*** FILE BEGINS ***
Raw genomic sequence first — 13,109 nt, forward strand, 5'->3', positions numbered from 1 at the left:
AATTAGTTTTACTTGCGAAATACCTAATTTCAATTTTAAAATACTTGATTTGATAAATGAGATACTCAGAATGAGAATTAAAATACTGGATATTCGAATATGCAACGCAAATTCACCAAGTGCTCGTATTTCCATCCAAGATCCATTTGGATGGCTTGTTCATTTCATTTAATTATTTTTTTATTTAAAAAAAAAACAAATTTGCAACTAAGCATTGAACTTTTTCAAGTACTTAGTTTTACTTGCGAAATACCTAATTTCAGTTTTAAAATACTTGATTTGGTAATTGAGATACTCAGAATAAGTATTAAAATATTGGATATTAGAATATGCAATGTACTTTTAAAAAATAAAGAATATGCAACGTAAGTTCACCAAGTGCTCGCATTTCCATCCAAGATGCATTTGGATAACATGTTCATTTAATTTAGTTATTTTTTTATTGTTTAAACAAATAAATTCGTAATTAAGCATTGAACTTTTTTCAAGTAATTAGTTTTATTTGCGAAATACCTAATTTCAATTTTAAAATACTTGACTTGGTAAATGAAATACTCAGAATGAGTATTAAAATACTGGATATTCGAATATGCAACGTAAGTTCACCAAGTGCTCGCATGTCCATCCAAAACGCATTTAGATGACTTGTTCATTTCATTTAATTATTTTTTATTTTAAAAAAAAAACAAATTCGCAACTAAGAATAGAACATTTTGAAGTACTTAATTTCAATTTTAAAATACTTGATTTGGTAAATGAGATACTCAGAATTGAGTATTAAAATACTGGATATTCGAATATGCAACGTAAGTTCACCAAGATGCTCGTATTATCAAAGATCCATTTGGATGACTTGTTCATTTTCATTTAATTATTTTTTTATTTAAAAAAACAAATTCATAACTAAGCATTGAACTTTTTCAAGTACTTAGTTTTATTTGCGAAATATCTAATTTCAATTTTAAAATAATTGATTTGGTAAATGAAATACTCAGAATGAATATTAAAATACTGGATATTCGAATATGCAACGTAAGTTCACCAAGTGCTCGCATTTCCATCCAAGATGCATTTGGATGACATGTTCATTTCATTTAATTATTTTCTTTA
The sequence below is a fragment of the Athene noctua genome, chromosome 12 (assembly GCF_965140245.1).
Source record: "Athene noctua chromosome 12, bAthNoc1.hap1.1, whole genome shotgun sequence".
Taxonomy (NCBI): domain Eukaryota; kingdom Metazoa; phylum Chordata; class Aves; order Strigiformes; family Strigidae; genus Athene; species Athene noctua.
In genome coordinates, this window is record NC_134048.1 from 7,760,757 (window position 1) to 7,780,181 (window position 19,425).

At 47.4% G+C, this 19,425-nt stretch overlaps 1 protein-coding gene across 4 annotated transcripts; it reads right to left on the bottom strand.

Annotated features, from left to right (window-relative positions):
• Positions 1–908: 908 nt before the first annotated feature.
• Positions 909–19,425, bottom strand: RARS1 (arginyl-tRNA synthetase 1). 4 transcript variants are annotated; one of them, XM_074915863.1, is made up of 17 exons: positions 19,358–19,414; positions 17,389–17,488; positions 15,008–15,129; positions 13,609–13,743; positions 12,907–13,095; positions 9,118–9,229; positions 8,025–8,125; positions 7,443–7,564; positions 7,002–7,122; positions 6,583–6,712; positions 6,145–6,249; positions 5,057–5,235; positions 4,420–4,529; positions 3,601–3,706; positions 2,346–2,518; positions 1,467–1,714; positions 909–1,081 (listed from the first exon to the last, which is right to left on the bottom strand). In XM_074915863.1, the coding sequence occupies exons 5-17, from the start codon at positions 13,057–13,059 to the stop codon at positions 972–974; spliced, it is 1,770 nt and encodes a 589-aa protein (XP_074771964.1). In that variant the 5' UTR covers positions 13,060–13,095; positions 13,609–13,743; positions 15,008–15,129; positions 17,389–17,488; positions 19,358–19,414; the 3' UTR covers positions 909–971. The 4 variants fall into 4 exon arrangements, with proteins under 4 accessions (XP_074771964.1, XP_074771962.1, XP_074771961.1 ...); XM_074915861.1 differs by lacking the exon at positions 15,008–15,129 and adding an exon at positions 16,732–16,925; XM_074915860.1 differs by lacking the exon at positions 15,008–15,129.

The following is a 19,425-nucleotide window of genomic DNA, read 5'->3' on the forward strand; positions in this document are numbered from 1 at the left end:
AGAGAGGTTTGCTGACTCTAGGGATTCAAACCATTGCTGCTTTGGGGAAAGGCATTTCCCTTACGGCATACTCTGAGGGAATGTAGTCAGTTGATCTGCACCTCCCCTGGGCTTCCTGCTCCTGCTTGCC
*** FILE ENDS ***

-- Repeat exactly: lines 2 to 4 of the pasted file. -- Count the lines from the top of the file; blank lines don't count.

AATTAGTTTTACTTGCGAAATACCTAATTTCAATTTTAAAATACTTGATTTGATAAATGAGATACTCAGAATGAGAATTAAAATACTGGATATTCGAATATGCAACGCAAATTCACCAAGTGCTCGTATTTCCATCCAAGATCCATTTGGATGGCTTGTTCATTTCATTTAATTATTTTTTTATTTAAAAAAAAAACAAATTTGCAACTAAGCATTGAACTTTTTCAAGTACTTAGTTTTACTTGCGAAATACCTAATTTCAGTTTTAAAATACTTGATTTGGTAATTGAGATACTCAGAATAAGTATTAAAATATTGGATATTAGAATATGCAATGTACTTTTAAAAAATAAAGAATATGCAACGTAAGTTCACCAAGTGCTCGCATTTCCATCCAAGATGCATTTGGATAACATGTTCATTTAATTTAGTTATTTTTTTATTGTTTAAACAAATAAATTCGTAATTAAGCATTGAACTTTTTTCAAGTAATTAGTTTTATTTGCGAAATACCTAATTTCAATTTTAAAATACTTGACTTGGTAAATGAAATACTCAGAATGAGTATTAAAATACTGGATATTCGAATATGCAACGTAAGTTCACCAAGTGCTCGCATGTCCATCCAAAACGCATTTAGATGACTTGTTCATTTCATTTAATTATTTTTTATTTTAAAAAAAAAACAAATTCGCAACTAAGAATAGAACATTTTGAAGTACTTAATTTCAATTTTAAAATACTTGATTTGGTAAATGAGATACTCAGAATTGAGTATTAAAATACTGGATATTCGAATATGCAACGTAAGTTCACCAAGATGCTCGTATTATCAAAGATCCATTTGGATGACTTGTTCATTTTCATTTAATTATTTTTTTATTTAAAAAAACAAATTCATAACTAAGCATTGAACTTTTTCAAGTACTTAGTTTTATTTGCGAAATATCTAATTTCAATTTTAAAATAATTGATTTGGTAAATGAAATACTCAGAATGAATATTAAAATACTGGATATTCGAATATGCAACGTAAGTTCACCAAGTGCTCGCATTTCCATCCAAGATGCATTTGGATGACATGTTCATTTCATTTAATTATTTTCTTTA
The sequence below is a fragment of the Athene noctua genome, chromosome 12 (assembly GCF_965140245.1).
Source record: "Athene noctua chromosome 12, bAthNoc1.hap1.1, whole genome shotgun sequence".